Jaden should have asked for a boat in that contest. A raft. A raft and a compass. No, a shark cage up here on dry land, to keep his mom in.
But there was no shark cage. There was no going back. There was just him, and what he had to do.
He sat down behind his sleeping mom, told her he was sorry, and, pushing hard with both legs, launched her out into the water.
She woke instantly, and fought to get back, but Jaden repelled her, apologizing the whole time, and then he repelled her some more.
She didn’t fight so hard, once she understood.
“I’m sorry,” she said, treading barely enough water to keep her mouth above the surface.
“I wrote your name,” Jaden said.
They were both crying.
“You grew up perfect,” she said, butterflying backward into the open sea, and Jaden closed his eyes.
Night. No city in the sky. Not quite midnight yet, Jaden guessed.
It was quieter now than it had been.
Jaden had been holding his tongue to the popsicle for long enough that it had kind of dried to the chocolate.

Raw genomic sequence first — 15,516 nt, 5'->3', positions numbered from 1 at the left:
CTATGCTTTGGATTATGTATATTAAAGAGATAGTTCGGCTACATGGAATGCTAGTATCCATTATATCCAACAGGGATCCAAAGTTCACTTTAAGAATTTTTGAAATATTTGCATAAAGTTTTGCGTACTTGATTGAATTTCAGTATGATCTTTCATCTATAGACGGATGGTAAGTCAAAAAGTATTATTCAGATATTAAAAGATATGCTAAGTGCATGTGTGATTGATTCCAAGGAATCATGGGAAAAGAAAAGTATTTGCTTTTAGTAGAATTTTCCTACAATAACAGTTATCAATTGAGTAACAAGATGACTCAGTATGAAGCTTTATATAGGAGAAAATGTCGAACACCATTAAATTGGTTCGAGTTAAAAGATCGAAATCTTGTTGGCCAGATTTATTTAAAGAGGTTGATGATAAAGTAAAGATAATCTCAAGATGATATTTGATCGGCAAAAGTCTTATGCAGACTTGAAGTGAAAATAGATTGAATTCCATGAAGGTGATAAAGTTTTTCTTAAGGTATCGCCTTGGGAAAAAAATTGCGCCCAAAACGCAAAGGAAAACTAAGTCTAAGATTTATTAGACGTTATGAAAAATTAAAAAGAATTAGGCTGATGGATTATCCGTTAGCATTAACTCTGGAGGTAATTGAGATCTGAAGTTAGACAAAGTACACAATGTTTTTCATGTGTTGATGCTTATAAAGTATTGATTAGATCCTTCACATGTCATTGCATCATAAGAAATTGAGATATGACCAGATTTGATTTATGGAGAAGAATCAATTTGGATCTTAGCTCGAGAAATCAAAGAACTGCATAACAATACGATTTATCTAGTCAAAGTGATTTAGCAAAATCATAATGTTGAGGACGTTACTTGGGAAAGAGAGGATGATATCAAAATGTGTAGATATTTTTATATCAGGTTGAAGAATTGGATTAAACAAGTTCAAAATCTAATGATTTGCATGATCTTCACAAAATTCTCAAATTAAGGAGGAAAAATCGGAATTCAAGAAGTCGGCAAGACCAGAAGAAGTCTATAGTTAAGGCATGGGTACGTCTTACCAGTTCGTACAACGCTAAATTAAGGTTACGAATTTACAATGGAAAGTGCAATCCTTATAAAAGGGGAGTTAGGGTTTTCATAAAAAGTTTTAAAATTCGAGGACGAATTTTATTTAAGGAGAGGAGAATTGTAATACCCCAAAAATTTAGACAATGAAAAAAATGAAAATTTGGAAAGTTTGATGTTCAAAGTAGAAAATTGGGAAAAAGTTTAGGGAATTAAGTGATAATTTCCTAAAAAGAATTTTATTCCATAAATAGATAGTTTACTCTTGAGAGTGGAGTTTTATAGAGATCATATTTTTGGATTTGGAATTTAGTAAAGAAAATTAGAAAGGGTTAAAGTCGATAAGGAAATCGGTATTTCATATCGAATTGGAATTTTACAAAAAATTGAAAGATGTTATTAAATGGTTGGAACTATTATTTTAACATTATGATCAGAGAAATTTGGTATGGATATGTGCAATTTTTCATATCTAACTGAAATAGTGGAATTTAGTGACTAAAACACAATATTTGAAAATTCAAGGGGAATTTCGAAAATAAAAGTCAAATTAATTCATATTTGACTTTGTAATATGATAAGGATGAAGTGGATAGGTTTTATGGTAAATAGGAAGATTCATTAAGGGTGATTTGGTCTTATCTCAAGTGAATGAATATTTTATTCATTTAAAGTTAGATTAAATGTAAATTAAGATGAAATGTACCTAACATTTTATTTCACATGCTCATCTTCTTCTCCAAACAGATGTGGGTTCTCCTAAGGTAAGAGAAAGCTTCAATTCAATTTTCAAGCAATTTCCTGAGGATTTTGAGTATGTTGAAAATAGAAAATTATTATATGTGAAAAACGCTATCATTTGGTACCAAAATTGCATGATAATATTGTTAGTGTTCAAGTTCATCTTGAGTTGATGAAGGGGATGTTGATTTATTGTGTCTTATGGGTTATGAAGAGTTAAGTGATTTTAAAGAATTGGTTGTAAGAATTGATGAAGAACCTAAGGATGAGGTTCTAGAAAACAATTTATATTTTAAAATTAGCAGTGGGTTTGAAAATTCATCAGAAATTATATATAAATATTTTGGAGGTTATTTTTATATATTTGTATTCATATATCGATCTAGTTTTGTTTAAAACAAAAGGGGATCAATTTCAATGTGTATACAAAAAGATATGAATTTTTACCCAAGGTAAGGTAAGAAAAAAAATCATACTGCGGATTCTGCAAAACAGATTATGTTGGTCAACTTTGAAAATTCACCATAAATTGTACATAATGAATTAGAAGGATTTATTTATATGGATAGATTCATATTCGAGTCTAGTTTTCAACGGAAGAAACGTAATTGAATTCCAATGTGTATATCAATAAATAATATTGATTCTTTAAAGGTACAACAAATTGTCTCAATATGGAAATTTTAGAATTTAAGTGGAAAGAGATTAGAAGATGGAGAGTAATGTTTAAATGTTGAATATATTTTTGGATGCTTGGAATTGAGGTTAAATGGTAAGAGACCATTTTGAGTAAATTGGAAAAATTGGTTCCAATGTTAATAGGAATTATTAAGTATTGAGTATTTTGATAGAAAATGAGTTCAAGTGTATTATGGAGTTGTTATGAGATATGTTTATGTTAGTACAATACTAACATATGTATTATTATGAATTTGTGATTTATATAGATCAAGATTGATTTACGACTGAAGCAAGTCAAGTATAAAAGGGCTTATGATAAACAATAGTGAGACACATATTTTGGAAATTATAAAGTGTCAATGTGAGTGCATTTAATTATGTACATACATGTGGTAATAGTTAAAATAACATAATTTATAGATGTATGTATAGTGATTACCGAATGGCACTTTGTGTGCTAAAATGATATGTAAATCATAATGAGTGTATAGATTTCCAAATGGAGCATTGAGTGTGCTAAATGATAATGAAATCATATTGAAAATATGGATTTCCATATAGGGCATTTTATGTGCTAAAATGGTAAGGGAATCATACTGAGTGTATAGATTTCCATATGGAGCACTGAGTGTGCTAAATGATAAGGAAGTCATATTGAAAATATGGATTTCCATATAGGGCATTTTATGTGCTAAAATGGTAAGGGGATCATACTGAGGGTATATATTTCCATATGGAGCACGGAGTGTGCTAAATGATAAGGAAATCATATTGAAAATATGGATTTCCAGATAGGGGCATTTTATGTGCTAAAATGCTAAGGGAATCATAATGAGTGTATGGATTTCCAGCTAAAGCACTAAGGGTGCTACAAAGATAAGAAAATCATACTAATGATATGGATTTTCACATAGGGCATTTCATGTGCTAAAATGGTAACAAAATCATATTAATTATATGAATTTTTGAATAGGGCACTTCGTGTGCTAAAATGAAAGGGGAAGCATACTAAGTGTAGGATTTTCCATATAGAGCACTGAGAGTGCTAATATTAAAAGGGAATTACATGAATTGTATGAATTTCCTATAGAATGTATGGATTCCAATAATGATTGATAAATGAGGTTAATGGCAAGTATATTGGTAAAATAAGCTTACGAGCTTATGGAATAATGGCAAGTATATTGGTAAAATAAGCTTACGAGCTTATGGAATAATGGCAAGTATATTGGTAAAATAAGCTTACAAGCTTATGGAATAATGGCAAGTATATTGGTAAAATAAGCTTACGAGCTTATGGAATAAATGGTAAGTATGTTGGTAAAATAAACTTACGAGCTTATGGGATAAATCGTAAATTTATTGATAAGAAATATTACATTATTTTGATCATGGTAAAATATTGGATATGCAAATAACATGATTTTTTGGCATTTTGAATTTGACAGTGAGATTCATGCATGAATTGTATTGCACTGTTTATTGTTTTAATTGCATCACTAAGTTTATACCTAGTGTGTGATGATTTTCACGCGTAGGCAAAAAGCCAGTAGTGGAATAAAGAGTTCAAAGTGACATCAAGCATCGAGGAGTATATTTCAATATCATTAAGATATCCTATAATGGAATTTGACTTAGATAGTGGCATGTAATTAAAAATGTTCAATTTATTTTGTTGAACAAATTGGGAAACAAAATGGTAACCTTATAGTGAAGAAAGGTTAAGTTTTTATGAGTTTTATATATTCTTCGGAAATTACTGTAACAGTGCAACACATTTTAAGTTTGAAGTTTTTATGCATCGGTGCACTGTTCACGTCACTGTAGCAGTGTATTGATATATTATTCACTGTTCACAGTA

The splash to his left turned him around, the popsicle hanging from his mouth.
It was his mom.
She was half her, half not.
Jaden screamed, ran for her, butted her back into the water before she could get steady on the island.
She fought back to the ledge, the shore, and she was panicked—she knew what was water, what wasn’t water, and she wasn’t going to stay in the water anymore.
Jaden kicked her back, kicked her back again, but he wasn’t winning.
She was wolfing out more and more. Because she wanted to say alive.
Jaden shook his head no, yelled to her to stop, and, when she didn’t, he drove the sharp end of the straw down into the hand she’d clawed into the sand.
The straw went through. They both looked down to it. The skin of her hand and the light werewolf fuzz coming in sent tendrils of smoke up.